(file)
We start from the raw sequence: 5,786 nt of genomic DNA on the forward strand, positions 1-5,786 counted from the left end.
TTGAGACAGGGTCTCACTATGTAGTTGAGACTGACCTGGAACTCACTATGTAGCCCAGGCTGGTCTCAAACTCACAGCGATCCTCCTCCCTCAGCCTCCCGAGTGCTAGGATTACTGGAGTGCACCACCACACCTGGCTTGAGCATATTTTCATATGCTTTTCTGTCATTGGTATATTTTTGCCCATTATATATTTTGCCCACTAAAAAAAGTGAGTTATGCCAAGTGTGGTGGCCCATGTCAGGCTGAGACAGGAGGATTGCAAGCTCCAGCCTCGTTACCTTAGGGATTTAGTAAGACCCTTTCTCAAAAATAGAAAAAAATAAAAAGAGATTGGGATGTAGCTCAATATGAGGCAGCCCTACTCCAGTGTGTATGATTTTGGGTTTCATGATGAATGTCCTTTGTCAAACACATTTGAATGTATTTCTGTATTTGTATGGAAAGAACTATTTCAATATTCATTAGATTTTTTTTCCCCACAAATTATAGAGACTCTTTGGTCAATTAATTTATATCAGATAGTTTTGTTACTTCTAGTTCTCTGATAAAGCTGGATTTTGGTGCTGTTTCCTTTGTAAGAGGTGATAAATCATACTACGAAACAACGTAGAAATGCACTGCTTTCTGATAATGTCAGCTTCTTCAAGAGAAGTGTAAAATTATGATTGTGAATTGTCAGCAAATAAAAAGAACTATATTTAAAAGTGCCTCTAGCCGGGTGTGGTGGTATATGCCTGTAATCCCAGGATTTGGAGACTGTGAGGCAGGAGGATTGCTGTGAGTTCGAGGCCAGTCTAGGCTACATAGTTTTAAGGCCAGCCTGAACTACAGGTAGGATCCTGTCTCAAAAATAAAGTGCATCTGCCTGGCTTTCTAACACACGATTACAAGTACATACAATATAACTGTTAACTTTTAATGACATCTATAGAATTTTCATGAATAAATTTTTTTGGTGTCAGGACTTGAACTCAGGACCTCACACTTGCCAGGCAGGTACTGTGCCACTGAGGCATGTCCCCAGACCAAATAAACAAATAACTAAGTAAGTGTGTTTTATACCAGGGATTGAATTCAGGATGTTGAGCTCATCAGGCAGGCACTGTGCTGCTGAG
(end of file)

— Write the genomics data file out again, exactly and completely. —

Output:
We start from the raw sequence: 5,786 nt of genomic DNA on the forward strand, positions 1-5,786 counted from the left end.
TTGAGACAGGGTCTCACTATGTAGTTGAGACTGACCTGGAACTCACTATGTAGCCCAGGCTGGTCTCAAACTCACAGCGATCCTCCTCCCTCAGCCTCCCGAGTGCTAGGATTACTGGAGTGCACCACCACACCTGGCTTGAGCATATTTTCATATGCTTTTCTGTCATTGGTATATTTTTGCCCATTATATATTTTGCCCACTAAAAAAAGTGAGTTATGCCAAGTGTGGTGGCCCATGTCAGGCTGAGACAGGAGGATTGCAAGCTCCAGCCTCGTTACCTTAGGGATTTAGTAAGACCCTTTCTCAAAAATAGAAAAAAATAAAAAGAGATTGGGATGTAGCTCAATATGAGGCAGCCCTACTCCAGTGTGTATGATTTTGGGTTTCATGATGAATGTCCTTTGTCAAACACATTTGAATGTATTTCTGTATTTGTATGGAAAGAACTATTTCAATATTCATTAGATTTTTTTTCCCCACAAATTATAGAGACTCTTTGGTCAATTAATTTATATCAGATAGTTTTGTTACTTCTAGTTCTCTGATAAAGCTGGATTTTGGTGCTGTTTCCTTTGTAAGAGGTGATAAATCATACTACGAAACAACGTAGAAATGCACTGCTTTCTGATAATGTCAGCTTCTTCAAGAGAAGTGTAAAATTATGATTGTGAATTGTCAGCAAATAAAAAGAACTATATTTAAAAGTGCCTCTAGCCGGGTGTGGTGGTATATGCCTGTAATCCCAGGATTTGGAGACTGTGAGGCAGGAGGATTGCTGTGAGTTCGAGGCCAGTCTAGGCTACATAGTTTTAAGGCCAGCCTGAACTACAGGTAGGATCCTGTCTCAAAAATAAAGTGCATCTGCCTGGCTTTCTAACACACGATTACAAGTACATACAATATAACTGTTAACTTTTAATGACATCTATAGAATTTTCATGAATAAATTTTTTTGGTGTCAGGACTTGAACTCAGGACCTCACACTTGCCAGGCAGGTACTGTGCCACTGAGGCATGTCCCCAGACCAAATAAACAAATAACTAAGTAAGTGTGTTTTATACCAGGGATTGAATTCAGGATGTTGAGCTCATCAGGCAGGCACTGTGCTGCTGAG